Marjane Satrapi’s autobiographical novels Persepolis 1 and 2 have been adapted as the feature film Persepolis. The first book and the first half of the movie focus on Satrapi’s early life recounting her childhood in Iran, the revolution that overthrew the corrupt US-backed Shah and the eight-year-long US-instigated Iran-Iraq war, while the later part of the film focuses on her life in exile in Europe and her teenage search for acceptance before returning to Iran.
While Satrapi has placed herself as the central protagonist in the film, its early narrative is essentially driven by the adults in her family, such as her uncle who discusses his time in prison and her parents, left-wing intellectuals who support the anti-Shah revolution but aid underground movements against Ayatollah Khomeini’s Islamist regime. Influenced by her parents, Satrapi begins to develop a more outspoken position against the new regime and her repressive school teachers who seek to convince her class that there are no political prisoners under the new Iran.
Fearing for their outspoken daughter, Satrapi’s parents send her at aged 14 to Austria where she has a difficult time adjusting to her new life and moves through various phases of adolescent discovery. In many ways this section of Satrapi’s life is less political than her childhood. As she noted in a 2004 interview with Powell’s Books: “In the second book, when I go into exile, my will and wish of being integrated into a new culture is so big that I have to forget about who I am and where I come from... If I pretend that I was sitting in a house worrying day and night about my country, that would be a big lie. Plus, when you are a child, you are very much concerned with the same things that your parents are.”
However we still see Satrapi engaged with political ideas, confronting her “anarchist” friends who don’t seem to understand political struggle. But when returning to Iran, the young Satrapi is again confronted with politics, albeit in a depoliticised Iran. As she explains: “[E]verything was settled down. The revolution was far behind, ten years before. The war was finished … We were so fed up with this eight years war; it was so good that the war was finished. People just wanted to live, just to continue being alive. People were just so happy that there were not any more bombs on their heads…
“In the years that I was in Iran, Iran was not political. The young were not political. We were the generation that knew about political prisoners; we knew about the revolution; we knew about the war. We knew that if we’d opened our mouths we could have paid with our lives. We didn’t talk about politics because we were so scared.” However Satrapi has hopes for Iran’s future, saying: “This new generation is different. They haven’t lived what we have gone through. They don’t have the same fears.”
In the film, upon her return to Iran Satrapi has to confront the general acceptance of sharia law, forcing her to veil in public, not having intimate contact with men, etc. She continues to find her place, negotiating her defiance of the authorities with occasional confessional moments where she admits succumbing to dobbing in others to get herself out of trouble. Despite resisting the veil as a sign of oppression, while living in France in 2004 she told Bookslut.com that she condemned the French authorities’ banning of the veil in schools. She said: “All my life I have been against the veil, and now I am the one defending the veil. I hate the veil and what it means, I would never put that thing on my head, but I put myself in their place. It’s a question of these girls’ identity. Their mothers never wore the veil, and so they want to ... [for them] the veil has become a symbol of rebellion. When you are 14 and they tell you not to do something, of course you want to do it.”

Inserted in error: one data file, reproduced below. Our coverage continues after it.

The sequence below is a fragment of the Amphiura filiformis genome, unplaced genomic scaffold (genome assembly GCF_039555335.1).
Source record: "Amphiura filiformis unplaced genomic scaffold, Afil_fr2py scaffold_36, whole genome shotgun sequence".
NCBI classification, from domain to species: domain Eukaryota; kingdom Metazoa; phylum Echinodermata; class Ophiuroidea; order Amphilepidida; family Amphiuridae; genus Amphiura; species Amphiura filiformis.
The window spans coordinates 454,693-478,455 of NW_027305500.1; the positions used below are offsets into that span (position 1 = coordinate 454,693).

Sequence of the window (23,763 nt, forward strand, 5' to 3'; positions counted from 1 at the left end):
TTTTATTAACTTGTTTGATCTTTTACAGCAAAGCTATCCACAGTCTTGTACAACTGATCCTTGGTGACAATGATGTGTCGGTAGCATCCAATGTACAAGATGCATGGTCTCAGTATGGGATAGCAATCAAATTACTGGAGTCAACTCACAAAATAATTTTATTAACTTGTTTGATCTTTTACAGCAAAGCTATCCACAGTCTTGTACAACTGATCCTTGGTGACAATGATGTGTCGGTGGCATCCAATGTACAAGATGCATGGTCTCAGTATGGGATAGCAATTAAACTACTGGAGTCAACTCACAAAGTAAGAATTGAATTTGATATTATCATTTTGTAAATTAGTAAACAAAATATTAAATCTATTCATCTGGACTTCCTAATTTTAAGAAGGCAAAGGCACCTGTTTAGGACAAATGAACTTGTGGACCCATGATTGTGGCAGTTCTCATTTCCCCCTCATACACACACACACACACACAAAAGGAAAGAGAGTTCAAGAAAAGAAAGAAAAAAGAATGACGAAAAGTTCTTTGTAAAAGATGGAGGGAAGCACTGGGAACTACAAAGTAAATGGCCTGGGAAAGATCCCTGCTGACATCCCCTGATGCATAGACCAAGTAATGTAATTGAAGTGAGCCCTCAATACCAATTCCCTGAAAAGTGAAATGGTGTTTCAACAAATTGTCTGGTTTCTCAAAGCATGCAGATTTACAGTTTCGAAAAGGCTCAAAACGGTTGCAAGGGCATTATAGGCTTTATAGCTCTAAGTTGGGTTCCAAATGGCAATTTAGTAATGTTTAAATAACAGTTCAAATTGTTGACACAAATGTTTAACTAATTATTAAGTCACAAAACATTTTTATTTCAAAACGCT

The film briefly touches on Satrapi’s religious/philosophical beliefs, as we see her receiving advice in a dream sequence simultaneously from God and Karl Marx. However, the precise nature of Satrapi’s religious identity is one that she chooses to keep private. As she explains to the March 29 British Guardian: “Religion is a very personal affair. It’s between someone and what he considers the god, or the supreme spirit or whatever, and it’s very good while it remains personal. The second it becomes public, it’s no good.”
In that interview, she also expressed her despair at the way the world is heading: “Now China has become capitalist, we are all going in the same direction. I am not defending Communism, but when you have a power that goes in one direction, you need a power that goes in the other direction. Another thing is that for 10 years we have been naming the evil – pointing to the ‘Axis of Evil’. Naming the evil is the most dangerous thing to do; that is the beginning of fascism: If the evil is the people of one place or one country, well, let’s go and exterminate all of them …”
Persepolis is a beautifully crafted animated feature which confronts a wide variety of issues and doesn’t skimp on explaining the richness of progressive Iranian identity and culture, much of which has been suppressed by the post-revolution Islamic republican regime. Persepolis, as a discussion of Iranian politics, has become a thorn in the Islamic regime’s side so much so that it sent protest letters to the organisers of the Cannes film festival calling for it to be banned; it was almost banned in Lebanon and was pulled from the Bangkok film festival.
With Washington and its imperialist allies seeking to present Iran as the chief sponsor of “Islamic terrorism”, the release of an anti-Iranian government film at the moment is not surprising. But what makes Persepolis so great is that it opposes Iran’s semi-theocratic capitalist regime from a left-wing, anti-imperialist stance.